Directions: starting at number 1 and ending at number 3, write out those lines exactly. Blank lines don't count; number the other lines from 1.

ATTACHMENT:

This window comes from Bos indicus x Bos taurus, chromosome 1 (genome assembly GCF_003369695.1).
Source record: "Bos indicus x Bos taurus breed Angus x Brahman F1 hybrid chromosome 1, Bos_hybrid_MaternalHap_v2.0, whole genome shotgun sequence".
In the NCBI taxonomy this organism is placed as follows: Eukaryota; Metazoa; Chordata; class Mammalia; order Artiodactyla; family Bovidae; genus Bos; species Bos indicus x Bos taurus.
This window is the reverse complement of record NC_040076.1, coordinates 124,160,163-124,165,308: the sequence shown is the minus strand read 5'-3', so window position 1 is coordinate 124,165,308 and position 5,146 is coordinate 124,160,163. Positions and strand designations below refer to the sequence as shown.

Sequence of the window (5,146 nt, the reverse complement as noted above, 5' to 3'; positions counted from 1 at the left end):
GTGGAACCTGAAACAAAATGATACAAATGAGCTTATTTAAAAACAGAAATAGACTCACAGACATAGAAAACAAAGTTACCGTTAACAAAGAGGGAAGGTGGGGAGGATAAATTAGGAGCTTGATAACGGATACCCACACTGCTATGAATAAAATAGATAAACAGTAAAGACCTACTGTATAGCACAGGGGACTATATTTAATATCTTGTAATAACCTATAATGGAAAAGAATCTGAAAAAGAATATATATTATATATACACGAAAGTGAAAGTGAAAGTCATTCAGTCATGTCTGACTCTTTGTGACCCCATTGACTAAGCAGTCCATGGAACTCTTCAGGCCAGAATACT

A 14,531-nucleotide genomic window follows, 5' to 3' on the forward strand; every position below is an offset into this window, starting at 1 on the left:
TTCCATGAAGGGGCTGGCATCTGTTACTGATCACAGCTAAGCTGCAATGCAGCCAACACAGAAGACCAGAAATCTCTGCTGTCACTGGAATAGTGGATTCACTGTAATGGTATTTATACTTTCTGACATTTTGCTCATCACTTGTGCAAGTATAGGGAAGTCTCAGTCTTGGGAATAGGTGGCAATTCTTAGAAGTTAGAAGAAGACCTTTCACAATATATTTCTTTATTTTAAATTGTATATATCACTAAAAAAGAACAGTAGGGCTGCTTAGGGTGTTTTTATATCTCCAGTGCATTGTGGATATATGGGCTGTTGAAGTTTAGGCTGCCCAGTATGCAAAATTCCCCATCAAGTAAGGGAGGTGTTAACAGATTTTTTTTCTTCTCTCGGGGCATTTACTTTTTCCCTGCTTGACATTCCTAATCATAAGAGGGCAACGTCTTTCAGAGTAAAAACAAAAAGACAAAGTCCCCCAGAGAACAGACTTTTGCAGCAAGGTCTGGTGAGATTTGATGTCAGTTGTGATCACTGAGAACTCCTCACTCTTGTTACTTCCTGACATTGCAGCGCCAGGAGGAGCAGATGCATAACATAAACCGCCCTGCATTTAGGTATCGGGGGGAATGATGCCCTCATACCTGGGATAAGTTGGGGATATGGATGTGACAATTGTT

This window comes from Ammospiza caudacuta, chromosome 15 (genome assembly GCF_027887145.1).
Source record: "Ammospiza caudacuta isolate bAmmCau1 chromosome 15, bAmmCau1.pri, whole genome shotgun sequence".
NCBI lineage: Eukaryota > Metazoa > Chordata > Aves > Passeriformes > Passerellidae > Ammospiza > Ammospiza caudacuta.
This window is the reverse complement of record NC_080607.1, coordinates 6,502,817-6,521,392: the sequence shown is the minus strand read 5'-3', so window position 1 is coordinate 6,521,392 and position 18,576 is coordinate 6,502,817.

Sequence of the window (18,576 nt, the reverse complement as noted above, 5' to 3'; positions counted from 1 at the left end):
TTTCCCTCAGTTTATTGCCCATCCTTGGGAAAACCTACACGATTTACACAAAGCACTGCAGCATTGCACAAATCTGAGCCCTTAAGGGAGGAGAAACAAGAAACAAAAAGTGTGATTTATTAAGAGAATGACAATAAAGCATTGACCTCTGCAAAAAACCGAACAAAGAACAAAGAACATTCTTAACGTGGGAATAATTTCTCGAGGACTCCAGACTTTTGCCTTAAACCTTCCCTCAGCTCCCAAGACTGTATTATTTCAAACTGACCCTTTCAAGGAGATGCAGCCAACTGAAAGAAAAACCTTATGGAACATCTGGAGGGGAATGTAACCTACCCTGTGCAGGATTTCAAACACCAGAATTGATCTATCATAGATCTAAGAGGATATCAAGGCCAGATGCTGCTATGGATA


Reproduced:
This window comes from Bos indicus x Bos taurus, chromosome 1 (genome assembly GCF_003369695.1).
Source record: "Bos indicus x Bos taurus breed Angus x Brahman F1 hybrid chromosome 1, Bos_hybrid_MaternalHap_v2.0, whole genome shotgun sequence".
In the NCBI taxonomy this organism is placed as follows: Eukaryota; Metazoa; Chordata; class Mammalia; order Artiodactyla; family Bovidae; genus Bos; species Bos indicus x Bos taurus.